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Mitte South, Potsdamer Platz, Alexanderplatz, gendarmenmarkt, artemisia

Greetings from Berlin where my biggest frustration has been trying to get Internet access on my iPad. I had the same issue in London at my friends house but finally got it. never had any issues in Peru, when I last used it in a foreign land. I did go to a computer store nearby and the guy pressed one button and charged me 15 euros. I thought he was joking. But no.

Anyway, I walked myself silly today and although I made several wrong turns, after awhile I started to understand the lay of the land, literally, and how the various u Bahn and S Bahn trains connect, plus the 100 and 200 Buses, which are cross town buses, doubledecker no less, that offer a great respite from walking long straight streets and some terrific scenery.

I am still trying to work out where “the wall” ran and what is east vs. West Berlin. But it was intriguing to see bits of the wall here and there – the bits by the now super modern Potsdam Platz appear to be covered not only with graffiti but wads of chewing gum. A lot of Berlin requires a better imagination than I have so you can see ugly wall where there are now huge modern buildings and Hitlers bunker where there is now what appears to be an apartment block. ( Right across the street from the other women only hotel I was thinking of staying at, Intermezzo.) while Berlin has its imposing older monuments, the Brandenburg Gate, the post WW2 communist architecture and the 21st century monuments, most notably the Holocaust memorial (which got me choked up as I found myself wandering deep inside the maze of bar slabs of grey stone, laid out in a dizzying number of fluctuating heights) are really the most captivating. Anywhere else, say Chicago and its Cabrini Green housing complex, these bleak concrete slab buildings might be knocked down. But here they are a source of fascination, maybe even pride, a historical record of the brutality of communism. This seemed particularly the case around Alexanderplatz, with its famous bizarre Jetsonesque tv tower and strange mosaics and painted murals on occasional communist era buildings. I also find myself looking at the graffiti differently, as another historic artifact. So that is interesting because architecture I would gave dismissed and graffiti I would have disdained at home, is here in Berlin a surprising source of fascination.

So far, I am enjoying staying at this women only hotel. As I type outside on the fifth floor rooftop overlooking the Charlottenburg-Wilmersdorff area, three women in their sixties, from Canada, Germany and Australia are talking about life, carrying for elderly parents, their adventures as retirees, where to eat dinner, which U and S bahn stations have the most stairs.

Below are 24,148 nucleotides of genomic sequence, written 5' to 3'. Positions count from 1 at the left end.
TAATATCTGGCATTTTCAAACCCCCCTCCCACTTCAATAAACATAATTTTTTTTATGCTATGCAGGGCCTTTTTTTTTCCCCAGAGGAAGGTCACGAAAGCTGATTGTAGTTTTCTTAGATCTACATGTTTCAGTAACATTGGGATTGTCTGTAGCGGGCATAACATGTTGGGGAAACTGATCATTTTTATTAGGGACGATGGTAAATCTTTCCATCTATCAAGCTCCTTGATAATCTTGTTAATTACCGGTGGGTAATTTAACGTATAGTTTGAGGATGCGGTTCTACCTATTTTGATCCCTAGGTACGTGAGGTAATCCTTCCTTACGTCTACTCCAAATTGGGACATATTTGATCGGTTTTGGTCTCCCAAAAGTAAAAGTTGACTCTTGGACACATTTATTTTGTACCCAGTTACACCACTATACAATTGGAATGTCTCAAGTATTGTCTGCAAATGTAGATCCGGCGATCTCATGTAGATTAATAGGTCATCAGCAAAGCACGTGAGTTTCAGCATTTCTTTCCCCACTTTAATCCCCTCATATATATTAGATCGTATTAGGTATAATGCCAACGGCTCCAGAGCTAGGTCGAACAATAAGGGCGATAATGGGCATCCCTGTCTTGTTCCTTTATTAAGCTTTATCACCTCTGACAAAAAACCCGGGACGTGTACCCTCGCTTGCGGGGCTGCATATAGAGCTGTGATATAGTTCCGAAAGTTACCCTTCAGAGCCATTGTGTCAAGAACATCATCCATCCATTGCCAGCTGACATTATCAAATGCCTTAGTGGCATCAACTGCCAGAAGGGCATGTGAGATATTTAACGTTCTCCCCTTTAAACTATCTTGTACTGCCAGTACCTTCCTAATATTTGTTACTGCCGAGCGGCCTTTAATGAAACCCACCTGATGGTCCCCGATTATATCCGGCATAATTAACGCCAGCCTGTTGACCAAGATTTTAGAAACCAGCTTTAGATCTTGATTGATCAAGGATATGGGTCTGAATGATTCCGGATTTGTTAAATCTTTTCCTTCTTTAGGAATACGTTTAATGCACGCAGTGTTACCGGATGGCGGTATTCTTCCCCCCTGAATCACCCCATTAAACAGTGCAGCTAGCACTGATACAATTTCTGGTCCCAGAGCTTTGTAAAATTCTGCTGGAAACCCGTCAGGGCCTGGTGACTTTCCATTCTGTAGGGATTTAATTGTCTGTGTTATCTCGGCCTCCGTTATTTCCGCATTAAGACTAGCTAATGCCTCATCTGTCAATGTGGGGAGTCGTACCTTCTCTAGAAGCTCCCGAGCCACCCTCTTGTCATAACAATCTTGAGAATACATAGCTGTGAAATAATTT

I did have my fix of grilled Bavarian coarse fried sausages, mashed potatoes and sweet cooked cabbage that I remember eating in Munich and even had a midday (Augustiner Hell) beer at Augustiner Gendarmenmarket, a lovely reconstructed square. When in Rome. But I cannot seem to bring myself to eat curry wurst…which looks even worse than I thought: sausages served with curry powder and then, even worse, ketchup. Ick.

Other interesting sights: a guy juggling while riding a unicycle in front of traffic stopped at a busy intersection (when the traffic started, he put out his collection hat and got out of the way);eight or so tourists riding some awkward contraption that they sat atop in a circle and peddled; tons of cyclists and tourists on bikes, which seems the best way to see everything. Hope to do that!!






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Thoughts on leaving…

Clockwise:Charlottenburg Palace, Fernsehturm Berlin, Reichstag building, Berlin Cathedral, Alte

So as I’m rushing around trying to do all the last-minute errands  and tie up  work projects before leaving on a three-week trip to Berlin and beyond, I find myself feeling surprisingly sentimental about the calm, comfortable, everyday life I’m shelving briefly. Maybe that’s an unexpected bonus of travel, suddenly appreciating what you’re leaving behind and will soon return to!

Des Moines, Iowa
—  City  —
City of Des Moines

Clockwise from top: 801 Grand (Principal Financial Group), Greater Des Moines Botanical Garden, Kruidenier Trail bridge, and the Iowa State Capitol